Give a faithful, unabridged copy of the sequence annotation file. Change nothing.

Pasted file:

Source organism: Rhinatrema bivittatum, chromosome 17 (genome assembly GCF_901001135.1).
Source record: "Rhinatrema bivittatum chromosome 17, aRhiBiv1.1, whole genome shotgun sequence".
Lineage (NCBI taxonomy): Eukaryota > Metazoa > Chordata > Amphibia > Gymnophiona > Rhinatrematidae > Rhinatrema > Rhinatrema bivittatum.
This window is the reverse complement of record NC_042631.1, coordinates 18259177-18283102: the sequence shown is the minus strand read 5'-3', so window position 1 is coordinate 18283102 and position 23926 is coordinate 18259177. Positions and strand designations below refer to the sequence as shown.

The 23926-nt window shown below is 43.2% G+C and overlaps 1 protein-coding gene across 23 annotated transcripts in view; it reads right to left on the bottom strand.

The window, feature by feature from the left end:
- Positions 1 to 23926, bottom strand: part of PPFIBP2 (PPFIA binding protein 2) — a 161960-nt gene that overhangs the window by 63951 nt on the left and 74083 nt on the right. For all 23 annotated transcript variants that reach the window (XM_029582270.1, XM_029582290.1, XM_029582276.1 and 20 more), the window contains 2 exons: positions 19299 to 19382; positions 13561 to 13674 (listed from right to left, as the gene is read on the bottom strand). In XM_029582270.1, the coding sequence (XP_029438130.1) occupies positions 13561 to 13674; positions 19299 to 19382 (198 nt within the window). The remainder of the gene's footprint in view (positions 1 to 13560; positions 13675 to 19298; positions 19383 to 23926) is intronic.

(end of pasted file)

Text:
Source organism: Rhinatrema bivittatum, chromosome 17 (genome assembly GCF_901001135.1).
Source record: "Rhinatrema bivittatum chromosome 17, aRhiBiv1.1, whole genome shotgun sequence".
Lineage (NCBI taxonomy): Eukaryota > Metazoa > Chordata > Amphibia > Gymnophiona > Rhinatrematidae > Rhinatrema > Rhinatrema bivittatum.
This window is the reverse complement of record NC_042631.1, coordinates 18259177-18283102: the sequence shown is the minus strand read 5'-3', so window position 1 is coordinate 18283102 and position 23926 is coordinate 18259177. Positions and strand designations below refer to the sequence as shown.

The 23926-nt window shown below is 43.2% G+C and overlaps 1 protein-coding gene across 23 annotated transcripts in view; it reads right to left on the bottom strand.

The window, feature by feature from the left end:
- Positions 1 to 23926, bottom strand: part of PPFIBP2 (PPFIA binding protein 2) — a 161960-nt gene that overhangs the window by 63951 nt on the left and 74083 nt on the right. For all 23 annotated transcript variants that reach the window (XM_029582270.1, XM_029582290.1, XM_029582276.1 and 20 more), the window contains 2 exons: positions 19299 to 19382; positions 13561 to 13674 (listed from right to left, as the gene is read on the bottom strand). In XM_029582270.1, the coding sequence (XP_029438130.1) occupies positions 13561 to 13674; positions 19299 to 19382 (198 nt within the window). The remainder of the gene's footprint in view (positions 1 to 13560; positions 13675 to 19298; positions 19383 to 23926) is intronic.